The UK is in the midst of an epidemic of knife attacks so, naturally, the idea is being floated to ban them.
Crown Court Judge Nic Madge said in a speech that there should be a nationwide program to file down the points of large kitchen knives and to ban their sale.
Judge Madge told the assembled judges, barristers and court staff: “These offences often seem motiveless – one boy was stabbed because he had an argument a couple of years before at his junior school.”
He said laws designed to reduce the availability of weapons to young would-be offenders had had “almost no effect”, since the vast majority had merely taken knives from a cutlery drawer.
He said: “A few of the blades carried by youths are so called ‘Rambo knives’ or samurai swords. They though are a very small minority.
“The reason why these measures have little effect is that the vast majority of knives carried by youths are ordinary kitchen knives. Every kitchen contains lethal knives which are potential murder weapons.
“Accordingly, it is very easy for any youth who wants to obtain a knife to take it from the kitchen drawer in his home or in the home of one of his friends.”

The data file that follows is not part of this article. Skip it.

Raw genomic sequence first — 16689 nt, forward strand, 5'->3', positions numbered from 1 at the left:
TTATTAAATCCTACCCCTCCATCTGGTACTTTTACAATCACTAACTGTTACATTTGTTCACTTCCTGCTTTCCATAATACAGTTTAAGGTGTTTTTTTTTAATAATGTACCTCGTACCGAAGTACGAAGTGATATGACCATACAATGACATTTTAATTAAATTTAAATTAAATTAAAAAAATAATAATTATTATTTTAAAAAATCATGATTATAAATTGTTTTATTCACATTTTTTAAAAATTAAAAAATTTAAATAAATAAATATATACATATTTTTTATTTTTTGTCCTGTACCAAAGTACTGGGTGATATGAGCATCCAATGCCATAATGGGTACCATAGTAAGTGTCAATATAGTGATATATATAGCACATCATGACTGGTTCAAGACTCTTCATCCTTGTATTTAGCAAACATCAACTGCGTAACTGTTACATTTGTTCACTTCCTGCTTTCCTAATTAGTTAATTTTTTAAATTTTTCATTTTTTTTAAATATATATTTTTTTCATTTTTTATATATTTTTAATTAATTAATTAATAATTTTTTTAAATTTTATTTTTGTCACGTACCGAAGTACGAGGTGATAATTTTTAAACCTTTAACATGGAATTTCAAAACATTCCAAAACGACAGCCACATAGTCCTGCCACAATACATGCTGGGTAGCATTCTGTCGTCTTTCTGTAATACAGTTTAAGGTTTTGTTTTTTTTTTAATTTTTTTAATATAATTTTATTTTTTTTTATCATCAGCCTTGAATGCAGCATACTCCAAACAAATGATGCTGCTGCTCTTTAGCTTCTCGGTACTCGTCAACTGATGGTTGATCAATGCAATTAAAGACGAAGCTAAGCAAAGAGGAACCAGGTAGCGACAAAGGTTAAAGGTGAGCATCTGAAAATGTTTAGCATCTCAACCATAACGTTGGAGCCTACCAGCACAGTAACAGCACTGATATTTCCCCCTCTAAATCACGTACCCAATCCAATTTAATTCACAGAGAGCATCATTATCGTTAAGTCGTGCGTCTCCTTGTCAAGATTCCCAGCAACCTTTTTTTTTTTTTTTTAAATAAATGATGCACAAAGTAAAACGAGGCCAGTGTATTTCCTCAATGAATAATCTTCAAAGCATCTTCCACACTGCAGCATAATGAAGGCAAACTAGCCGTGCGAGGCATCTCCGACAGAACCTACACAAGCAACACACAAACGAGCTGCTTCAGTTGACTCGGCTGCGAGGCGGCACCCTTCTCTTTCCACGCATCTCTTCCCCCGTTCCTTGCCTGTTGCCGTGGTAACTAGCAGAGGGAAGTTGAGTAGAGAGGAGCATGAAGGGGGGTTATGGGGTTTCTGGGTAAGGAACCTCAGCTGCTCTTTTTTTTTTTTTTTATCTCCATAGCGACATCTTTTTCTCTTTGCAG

Why stop at banning kitchen knives? Let’s get to the root of the problem and ban kitchens.
He asked: “But why we do need eight-inch or ten-inch kitchen knives with points?
“Butchers and fishmongers do, but how often, if at all, does a domestic chef use the point of an eight-inch or ten-inch knife? Rarely, if at all.”
“Acknowledging that any blade could cause injury, the judge pointed out “slash wounds are rarely fatal.”
So, he said: “I would urge all those with any role in relation to knives – manufacturers, shops, the police, local authorities, the government – to consider preventing the sale of long pointed knives, except in rare, defined, circumstances, and replacing such knives with rounded ends.
“It might even be that the police could organise a programme whereby the owners of kitchen knives, which have been properly and lawfully bought for culinary purposes, could be taken somewhere to be modified, with the points being ground down into rounded ends,” he said.
When I was a kid in suburban Chicago, an old Italian guy would sometimes troll up and down the tree-shaded streets pushing a cart and calling out to the housewives to bring their knives and scissors out to be sharpened. I think this judge has hit upon a brilliant scheme to create jobs. Think how many knife sharpeners would have to be hired to file down the point of every large kitchen knife in America.
Obviously, scissors would be next on the judge’s list. Or colanders. Have you ever hit someone over the head with a colander? Gruesome.
The list is endless: spatulas, whisks, apple corers, egg slicers. And lets not forget the original deadly kitchen weapon: the rolling pin.
Everything but the kitchen sink. (Come to think of it…)
One thing’s for sure: that British judge thinks like an American gun control advocate and would feel right at home among their number.